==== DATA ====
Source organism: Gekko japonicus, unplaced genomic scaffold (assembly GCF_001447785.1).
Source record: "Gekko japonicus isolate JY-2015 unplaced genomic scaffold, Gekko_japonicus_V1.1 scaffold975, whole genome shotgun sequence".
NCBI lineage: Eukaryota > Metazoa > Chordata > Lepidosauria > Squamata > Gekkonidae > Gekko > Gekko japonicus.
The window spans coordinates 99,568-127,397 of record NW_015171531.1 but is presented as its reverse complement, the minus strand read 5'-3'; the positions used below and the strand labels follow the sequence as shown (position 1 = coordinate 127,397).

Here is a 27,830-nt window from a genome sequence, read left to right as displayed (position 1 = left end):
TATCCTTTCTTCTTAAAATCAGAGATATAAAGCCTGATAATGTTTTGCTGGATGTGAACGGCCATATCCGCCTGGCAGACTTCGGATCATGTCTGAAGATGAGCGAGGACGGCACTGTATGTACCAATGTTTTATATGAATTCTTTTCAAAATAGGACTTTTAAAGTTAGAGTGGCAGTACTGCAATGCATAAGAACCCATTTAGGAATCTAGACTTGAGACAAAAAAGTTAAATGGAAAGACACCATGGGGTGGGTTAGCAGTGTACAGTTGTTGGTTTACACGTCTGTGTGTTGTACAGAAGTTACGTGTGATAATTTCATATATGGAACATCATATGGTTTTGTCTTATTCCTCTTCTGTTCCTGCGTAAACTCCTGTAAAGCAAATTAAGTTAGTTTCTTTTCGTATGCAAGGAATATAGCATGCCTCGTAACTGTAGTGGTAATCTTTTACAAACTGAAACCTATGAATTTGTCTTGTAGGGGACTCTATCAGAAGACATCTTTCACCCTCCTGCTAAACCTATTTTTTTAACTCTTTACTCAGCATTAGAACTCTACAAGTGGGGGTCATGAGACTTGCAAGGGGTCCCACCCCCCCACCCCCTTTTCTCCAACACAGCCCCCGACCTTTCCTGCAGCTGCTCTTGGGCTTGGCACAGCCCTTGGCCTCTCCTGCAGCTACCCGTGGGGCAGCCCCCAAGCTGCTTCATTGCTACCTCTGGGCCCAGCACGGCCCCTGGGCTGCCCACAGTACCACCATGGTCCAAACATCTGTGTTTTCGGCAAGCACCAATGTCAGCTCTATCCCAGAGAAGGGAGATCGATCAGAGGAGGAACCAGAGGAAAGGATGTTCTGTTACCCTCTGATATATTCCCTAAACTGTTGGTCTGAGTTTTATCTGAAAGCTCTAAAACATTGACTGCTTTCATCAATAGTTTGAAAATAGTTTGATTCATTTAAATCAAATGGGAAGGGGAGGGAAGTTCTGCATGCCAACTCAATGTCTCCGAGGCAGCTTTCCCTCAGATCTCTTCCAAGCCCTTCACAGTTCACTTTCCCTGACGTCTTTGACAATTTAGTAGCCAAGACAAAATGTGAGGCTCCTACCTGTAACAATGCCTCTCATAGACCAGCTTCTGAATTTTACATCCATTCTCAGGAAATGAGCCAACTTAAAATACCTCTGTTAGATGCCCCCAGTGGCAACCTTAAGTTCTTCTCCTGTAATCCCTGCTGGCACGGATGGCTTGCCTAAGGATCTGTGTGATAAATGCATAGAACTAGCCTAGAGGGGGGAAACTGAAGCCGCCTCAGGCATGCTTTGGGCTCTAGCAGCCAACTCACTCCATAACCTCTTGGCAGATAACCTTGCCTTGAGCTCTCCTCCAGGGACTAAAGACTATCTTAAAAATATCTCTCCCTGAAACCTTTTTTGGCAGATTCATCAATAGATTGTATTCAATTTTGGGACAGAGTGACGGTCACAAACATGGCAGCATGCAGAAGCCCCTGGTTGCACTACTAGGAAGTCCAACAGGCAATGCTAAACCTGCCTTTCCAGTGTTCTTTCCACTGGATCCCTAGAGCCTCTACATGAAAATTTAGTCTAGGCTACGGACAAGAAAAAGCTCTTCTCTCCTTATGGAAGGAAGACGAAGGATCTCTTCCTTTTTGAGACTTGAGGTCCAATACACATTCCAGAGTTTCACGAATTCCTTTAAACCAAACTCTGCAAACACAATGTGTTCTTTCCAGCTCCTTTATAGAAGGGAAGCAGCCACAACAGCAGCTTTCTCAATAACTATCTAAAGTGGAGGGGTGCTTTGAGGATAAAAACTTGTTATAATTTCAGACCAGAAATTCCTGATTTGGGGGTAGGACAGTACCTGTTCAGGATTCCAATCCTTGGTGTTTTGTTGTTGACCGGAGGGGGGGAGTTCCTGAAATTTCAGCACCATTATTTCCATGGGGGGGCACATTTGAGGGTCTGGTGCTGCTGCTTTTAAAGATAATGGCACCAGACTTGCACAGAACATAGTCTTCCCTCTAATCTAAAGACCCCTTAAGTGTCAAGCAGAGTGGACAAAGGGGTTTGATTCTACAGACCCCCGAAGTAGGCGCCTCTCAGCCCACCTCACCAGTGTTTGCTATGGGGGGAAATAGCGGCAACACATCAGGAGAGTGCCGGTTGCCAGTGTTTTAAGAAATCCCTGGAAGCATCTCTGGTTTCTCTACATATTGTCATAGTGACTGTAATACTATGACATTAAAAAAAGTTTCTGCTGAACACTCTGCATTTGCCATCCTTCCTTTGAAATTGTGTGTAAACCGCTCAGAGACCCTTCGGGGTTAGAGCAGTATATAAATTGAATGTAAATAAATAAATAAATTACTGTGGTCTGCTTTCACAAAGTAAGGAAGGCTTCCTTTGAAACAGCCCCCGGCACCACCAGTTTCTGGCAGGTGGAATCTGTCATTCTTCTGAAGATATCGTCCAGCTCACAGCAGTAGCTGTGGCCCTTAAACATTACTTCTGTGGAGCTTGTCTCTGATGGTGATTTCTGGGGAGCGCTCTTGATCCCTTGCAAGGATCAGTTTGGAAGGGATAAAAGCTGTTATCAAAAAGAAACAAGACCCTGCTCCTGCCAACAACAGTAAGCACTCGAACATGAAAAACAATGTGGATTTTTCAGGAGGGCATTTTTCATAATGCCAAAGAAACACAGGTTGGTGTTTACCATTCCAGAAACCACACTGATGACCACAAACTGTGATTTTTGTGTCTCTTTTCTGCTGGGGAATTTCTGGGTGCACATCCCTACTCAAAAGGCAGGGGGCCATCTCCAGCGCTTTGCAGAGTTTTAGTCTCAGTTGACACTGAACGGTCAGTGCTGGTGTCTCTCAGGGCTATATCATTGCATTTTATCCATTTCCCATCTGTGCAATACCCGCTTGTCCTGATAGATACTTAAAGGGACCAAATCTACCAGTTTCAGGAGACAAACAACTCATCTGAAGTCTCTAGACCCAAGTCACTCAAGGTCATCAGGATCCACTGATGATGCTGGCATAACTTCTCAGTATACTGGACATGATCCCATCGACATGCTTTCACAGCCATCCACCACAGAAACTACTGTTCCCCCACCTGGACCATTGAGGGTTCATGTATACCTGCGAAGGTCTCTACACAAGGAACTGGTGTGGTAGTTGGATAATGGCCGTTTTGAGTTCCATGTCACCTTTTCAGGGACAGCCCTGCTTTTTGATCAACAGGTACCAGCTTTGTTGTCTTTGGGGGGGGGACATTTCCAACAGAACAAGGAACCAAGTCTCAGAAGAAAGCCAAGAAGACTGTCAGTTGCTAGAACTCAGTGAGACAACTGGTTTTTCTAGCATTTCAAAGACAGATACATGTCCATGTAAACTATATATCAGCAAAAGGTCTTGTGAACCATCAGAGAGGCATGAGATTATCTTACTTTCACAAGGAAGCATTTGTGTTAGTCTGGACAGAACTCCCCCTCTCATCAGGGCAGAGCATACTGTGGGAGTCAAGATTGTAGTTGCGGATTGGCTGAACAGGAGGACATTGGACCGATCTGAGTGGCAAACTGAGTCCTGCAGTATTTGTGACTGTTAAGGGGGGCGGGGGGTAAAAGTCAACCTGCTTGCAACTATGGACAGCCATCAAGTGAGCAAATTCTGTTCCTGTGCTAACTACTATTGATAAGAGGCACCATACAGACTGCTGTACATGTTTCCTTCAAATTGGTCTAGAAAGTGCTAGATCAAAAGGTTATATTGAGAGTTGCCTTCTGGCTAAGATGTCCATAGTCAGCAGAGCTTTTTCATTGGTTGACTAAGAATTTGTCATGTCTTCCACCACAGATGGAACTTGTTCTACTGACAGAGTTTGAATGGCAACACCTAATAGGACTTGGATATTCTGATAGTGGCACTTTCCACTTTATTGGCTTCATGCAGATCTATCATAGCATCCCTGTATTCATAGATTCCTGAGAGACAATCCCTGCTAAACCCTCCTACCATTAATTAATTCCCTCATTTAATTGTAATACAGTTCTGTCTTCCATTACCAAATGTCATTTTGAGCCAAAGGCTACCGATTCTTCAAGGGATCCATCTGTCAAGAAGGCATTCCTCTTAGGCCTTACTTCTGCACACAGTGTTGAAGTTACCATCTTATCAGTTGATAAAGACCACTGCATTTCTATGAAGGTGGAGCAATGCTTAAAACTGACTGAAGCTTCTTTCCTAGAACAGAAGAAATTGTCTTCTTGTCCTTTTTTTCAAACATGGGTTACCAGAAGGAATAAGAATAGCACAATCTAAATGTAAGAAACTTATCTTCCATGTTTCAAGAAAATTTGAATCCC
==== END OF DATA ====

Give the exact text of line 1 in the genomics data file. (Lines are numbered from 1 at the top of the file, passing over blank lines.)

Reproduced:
Source organism: Gekko japonicus, unplaced genomic scaffold (assembly GCF_001447785.1).